When looking at a chair, understand that purchasing something that forces your feet to dangle above the floor could, over time, result in fatigue and lower back pain. That’s why you should get a chair that adjusts to allow you to rest your feet on the ground naturally. Otherwise, you should purchase a footrest.
Long Term Risks and Effects
What if you don’t care about how your legs or feet are positioned? The reason to seek proper posture isn’t to adhere to a passing health fad or simply look your best (although that’s a good reason). It’s for the maintenance of long-term overall health. Let’s take a look at some risks and effects of poor posture when it comes to your sitting experience.
Your spine is made of 33 vertebrae that are meant to stack in a precise way. When we neglect proper posture, we put our vertebrae into positions that are not optimal for carrying the incredible amount of weight and stress they usually bear.
When you're sitting with good posture, the bones of the spine—the vertebrae—are correctly aligned. Over time, poor posture can result in health conditions that can increase the risk of back problems like spasms, herniated disks, or pulled muscles.
It may seem odd, but even our digestive systems are affected by the posture we practice. The digestive system is heavily influenced by the muscles that surround it.
Slouching due to a lack of support causes you to double over and put extra pressure on your organs and constrict your muscles. If you’re experiencing issues like spasms, herniated disks, or strains, this can also cause digestive problems.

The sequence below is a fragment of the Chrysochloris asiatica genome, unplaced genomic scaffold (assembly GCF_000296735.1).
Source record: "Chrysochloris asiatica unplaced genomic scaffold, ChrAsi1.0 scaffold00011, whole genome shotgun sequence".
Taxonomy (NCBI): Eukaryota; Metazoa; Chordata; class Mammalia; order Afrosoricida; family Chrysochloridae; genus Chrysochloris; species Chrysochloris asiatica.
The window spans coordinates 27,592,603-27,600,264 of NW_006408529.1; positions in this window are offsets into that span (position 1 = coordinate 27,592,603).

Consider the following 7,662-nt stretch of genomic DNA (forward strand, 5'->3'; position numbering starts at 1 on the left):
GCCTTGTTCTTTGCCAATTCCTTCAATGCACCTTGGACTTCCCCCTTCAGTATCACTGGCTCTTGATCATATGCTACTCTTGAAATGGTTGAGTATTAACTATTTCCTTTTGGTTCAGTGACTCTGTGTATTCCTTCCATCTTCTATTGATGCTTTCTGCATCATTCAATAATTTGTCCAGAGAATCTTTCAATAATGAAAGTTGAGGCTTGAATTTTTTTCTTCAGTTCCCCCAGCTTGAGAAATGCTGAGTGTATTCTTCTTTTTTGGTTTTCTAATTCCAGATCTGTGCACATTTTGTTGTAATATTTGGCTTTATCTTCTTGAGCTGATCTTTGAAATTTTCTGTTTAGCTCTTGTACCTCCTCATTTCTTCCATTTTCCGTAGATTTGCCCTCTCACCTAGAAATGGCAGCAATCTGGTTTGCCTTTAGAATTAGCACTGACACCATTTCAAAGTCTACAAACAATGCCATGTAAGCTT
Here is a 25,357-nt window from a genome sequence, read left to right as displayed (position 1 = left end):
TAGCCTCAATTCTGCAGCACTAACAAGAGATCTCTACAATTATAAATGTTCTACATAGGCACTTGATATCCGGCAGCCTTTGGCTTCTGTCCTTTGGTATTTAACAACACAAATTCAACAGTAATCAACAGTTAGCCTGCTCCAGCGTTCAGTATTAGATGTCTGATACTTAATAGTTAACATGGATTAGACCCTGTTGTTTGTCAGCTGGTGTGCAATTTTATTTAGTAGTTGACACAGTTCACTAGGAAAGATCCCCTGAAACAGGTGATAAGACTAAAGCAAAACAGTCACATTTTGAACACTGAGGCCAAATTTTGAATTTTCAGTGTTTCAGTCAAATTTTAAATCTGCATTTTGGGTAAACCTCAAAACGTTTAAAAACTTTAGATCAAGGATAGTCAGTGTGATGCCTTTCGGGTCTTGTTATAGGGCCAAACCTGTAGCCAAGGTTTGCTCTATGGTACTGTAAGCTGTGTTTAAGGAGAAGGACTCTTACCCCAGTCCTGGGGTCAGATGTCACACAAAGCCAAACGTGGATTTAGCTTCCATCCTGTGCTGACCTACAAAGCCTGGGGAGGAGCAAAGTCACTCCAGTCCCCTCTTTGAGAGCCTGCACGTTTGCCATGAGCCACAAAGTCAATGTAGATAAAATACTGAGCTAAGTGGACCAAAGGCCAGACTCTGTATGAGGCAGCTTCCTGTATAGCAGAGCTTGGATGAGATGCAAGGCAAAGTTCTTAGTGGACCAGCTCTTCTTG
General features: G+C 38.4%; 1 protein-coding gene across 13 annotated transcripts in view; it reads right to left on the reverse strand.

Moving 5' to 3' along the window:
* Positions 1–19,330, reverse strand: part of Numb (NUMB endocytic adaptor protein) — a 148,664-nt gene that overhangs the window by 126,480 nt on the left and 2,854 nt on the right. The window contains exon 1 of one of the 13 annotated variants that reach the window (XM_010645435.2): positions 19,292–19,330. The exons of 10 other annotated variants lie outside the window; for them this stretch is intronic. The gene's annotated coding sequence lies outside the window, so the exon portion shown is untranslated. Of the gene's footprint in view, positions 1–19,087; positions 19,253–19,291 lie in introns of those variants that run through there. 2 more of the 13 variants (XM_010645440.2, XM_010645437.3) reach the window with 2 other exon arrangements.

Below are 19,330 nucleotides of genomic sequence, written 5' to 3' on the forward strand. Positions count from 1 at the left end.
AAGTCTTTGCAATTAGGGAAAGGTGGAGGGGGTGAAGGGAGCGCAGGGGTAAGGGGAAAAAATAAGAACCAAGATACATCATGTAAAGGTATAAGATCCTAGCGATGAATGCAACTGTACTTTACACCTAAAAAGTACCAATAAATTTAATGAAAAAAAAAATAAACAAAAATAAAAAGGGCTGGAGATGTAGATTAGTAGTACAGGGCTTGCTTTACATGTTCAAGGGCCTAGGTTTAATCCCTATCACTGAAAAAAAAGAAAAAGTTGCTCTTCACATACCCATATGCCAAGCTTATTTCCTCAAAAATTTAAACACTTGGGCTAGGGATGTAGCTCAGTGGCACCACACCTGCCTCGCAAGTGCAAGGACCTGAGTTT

You may have heard that “sitting is the new smoking,” and there is some truth to that. Poor posture can reduce the blood flow to your lower spine, which can contribute to spinal disk degeneration and slow healing from back injuries.
Your heart pumps blood throughout your entire body. It goes out through the aorta and circulates to its destination, exchanges gasses, nutrients, and waste materials, and then returns to the right side of your heart via the vena cava.
When you sit for prolonged periods, your body struggles to complete simple circulation effectively. Poor posture can exaggerate this effect.
To avoid keeping the back in one position for a long period, it’s a good idea to stretch and walk for at least a few minutes every half hour to help support your cardiovascular system.
Additionally, being mindful of maintaining good posture while you sit will help your arteries and veins work at their optimum levels even if you are sitting. However, the best way to caution against poor circulation due to sitting is to move while you sit.
The Right Type of Chair
Now that we’ve covered some of the core elements that make up a good chair, it’s time to start thinking about actually buying one. The steps for finding the perfect chair can be overwhelming if you just jump in, but knowing why posture is essential helps narrow the field of possibilities. You’ll be looking for a chair with the following elements:
- Good back support
- Enhanced comfort for a long duration
- A backrest with proper lumbar support
- The ability to be adjusted to your specific needs
Bye-Bye Low Back Pain, Hello Comfort
Finding the right chair for your lifestyle is not a small undertaking. It can be a process to make sure you are spending money on an investment that will give back. all33 has worked hard to build chairs that improve people’s daily lives and long-term health.
Our chairs were designed by a chiropractor and an industrial designer to ensure that you have a high-quality, ergonomic piece of equipment to help you stay healthy and avoid back pain.
With proper lumbar support, easy adjustment, enhanced comfort, and strong back support, all33’s chairs have precisely what you need to help reduce back pain while promoting healthy digestion and blood circulation. You can learn more about our ergonomic chairs here.